China probes $10.8b Ezubao Ponzi scheme
CHINESE police have stepped up investigations into a 50 billion yuan (S$10.8 billion) Ponzi scheme, the largest ever busted in the country. This follows the arrest of 21 people, including its mastermind and a young female accomplice, who was gifted a villa in Singapore for her contributions, Chinese media reported.
Zhang Min, the former president of Ezubao, China's largest online peer-to-peer (P2P) lender, also received a diamond ring, an emerald and 550 million yuan of cash from her 34-year-old boss Ding Ling, who headed the website, reported the 21st Century Economic Report online news portal.
But all of Ding's extravagant outlays had come from money invested by more than 900,000 people in China who invested in Ezubao, believing its claim that they would receive returns between 9 per cent and 14.6 per cent, said the portal.
In reality, Ezubao's operators fabricated most of the projects listed on the website and used funds from new investors to finance old debts, the official Xinhua news agency reported.
Zhang, whom Ding groomed to be the website's "pretty" public face, was quoted by Xinhua as saying: "Ezubao is a complete Ponzi scheme" from a police detention centre in Beijing, where she has been kept since Jan 14.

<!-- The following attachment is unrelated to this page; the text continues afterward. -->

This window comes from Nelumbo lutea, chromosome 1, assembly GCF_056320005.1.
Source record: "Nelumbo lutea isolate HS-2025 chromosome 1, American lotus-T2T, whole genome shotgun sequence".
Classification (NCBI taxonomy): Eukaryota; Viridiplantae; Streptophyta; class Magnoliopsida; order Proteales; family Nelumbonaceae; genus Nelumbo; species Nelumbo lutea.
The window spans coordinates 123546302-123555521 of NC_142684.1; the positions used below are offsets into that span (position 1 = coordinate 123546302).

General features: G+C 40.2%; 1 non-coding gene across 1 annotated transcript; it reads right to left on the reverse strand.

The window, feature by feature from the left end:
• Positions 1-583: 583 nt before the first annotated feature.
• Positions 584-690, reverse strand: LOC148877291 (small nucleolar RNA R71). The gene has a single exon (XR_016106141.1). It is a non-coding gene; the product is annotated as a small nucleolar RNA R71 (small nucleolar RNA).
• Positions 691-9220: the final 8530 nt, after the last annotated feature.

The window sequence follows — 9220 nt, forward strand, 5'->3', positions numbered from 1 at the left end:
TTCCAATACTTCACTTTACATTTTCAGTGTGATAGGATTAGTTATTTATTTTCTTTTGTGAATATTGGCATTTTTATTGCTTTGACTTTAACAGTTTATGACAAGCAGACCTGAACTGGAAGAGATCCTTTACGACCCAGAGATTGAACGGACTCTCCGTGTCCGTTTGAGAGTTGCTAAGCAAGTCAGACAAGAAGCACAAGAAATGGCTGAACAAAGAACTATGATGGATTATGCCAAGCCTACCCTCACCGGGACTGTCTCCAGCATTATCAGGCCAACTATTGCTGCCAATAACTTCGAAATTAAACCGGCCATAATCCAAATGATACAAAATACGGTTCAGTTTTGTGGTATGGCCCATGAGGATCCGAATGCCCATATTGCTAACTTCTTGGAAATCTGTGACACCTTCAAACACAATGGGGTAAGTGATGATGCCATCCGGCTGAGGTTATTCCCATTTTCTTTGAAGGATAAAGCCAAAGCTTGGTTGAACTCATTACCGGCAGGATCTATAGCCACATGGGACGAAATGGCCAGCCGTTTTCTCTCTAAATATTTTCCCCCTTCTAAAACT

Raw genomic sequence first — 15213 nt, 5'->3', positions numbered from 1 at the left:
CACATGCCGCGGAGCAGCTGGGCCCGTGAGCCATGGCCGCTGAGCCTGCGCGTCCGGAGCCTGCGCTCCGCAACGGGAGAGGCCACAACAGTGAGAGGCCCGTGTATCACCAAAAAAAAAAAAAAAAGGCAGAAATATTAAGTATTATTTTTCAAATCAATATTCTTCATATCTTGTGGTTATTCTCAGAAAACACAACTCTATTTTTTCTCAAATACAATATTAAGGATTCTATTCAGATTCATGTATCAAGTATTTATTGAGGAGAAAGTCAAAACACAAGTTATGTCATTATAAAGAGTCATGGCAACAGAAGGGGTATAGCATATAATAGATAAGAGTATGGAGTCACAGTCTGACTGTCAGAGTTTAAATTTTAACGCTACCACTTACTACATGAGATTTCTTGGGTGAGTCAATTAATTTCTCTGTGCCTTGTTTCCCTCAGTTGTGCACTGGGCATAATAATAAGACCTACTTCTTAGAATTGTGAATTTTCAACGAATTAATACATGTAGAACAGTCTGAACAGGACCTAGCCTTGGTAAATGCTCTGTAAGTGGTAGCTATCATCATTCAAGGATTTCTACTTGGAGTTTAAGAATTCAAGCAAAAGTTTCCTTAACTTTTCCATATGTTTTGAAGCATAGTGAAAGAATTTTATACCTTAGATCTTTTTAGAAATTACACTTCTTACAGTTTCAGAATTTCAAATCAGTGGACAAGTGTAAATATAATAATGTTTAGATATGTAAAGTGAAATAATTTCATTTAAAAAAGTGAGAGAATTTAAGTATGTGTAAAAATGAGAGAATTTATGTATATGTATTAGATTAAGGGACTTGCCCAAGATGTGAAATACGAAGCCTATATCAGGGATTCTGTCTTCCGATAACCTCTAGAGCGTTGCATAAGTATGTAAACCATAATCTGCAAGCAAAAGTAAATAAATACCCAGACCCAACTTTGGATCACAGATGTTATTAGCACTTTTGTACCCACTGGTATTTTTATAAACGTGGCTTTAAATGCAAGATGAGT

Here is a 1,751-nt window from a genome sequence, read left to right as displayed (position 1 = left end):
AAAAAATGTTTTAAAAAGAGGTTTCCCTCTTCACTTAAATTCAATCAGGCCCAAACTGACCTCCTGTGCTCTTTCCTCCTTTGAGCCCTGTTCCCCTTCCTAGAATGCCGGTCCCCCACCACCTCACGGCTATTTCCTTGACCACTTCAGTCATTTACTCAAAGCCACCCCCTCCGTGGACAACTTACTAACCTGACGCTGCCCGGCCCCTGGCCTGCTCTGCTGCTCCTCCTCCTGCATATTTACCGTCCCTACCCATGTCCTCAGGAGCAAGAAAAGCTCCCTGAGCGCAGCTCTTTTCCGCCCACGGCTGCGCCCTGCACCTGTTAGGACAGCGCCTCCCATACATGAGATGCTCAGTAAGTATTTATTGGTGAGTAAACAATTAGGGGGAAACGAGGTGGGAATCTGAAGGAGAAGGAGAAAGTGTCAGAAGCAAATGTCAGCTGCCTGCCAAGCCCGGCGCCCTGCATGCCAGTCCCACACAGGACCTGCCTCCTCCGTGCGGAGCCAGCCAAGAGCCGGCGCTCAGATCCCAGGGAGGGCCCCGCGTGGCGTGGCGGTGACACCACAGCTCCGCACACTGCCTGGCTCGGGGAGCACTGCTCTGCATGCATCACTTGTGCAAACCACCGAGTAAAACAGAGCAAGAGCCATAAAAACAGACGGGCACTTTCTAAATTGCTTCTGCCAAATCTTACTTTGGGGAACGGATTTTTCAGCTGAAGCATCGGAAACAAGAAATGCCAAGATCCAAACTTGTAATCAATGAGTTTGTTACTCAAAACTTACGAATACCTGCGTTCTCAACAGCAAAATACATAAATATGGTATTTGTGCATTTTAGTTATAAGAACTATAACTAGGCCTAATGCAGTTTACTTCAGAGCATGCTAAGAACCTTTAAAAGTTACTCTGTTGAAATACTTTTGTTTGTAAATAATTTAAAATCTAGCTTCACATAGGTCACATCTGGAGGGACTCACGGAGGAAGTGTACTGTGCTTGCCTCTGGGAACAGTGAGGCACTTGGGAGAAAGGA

According to police, a sizeable part of the money raised was spent by Ding on his lavish lifestyle.
Much money was also spent on maintaining Ezubao's huge operating costs, bad investments and advertising hype, the probe revealed.
Police started to investigate Ezubao, which was launched in 2014, in December as it became clear that it was unsustainable.
But the investigation entails painstaking work, including digging 6m underground to retrieve more than 1,200 account books buried by Ezubao executives in a suburb in Anhui, Ding's native province.
Ding, who was otherwise in the business of making small metal objects, had taken up online banking following immense success by Alibaba and Tencent, China's Internet giants, the Sina news website reported.
Ding had admitted to police that his three manufacturing companies made less than 100 million yuan of profit a year, far from sufficient to cover Ezubao's debts and expenses, said Sina.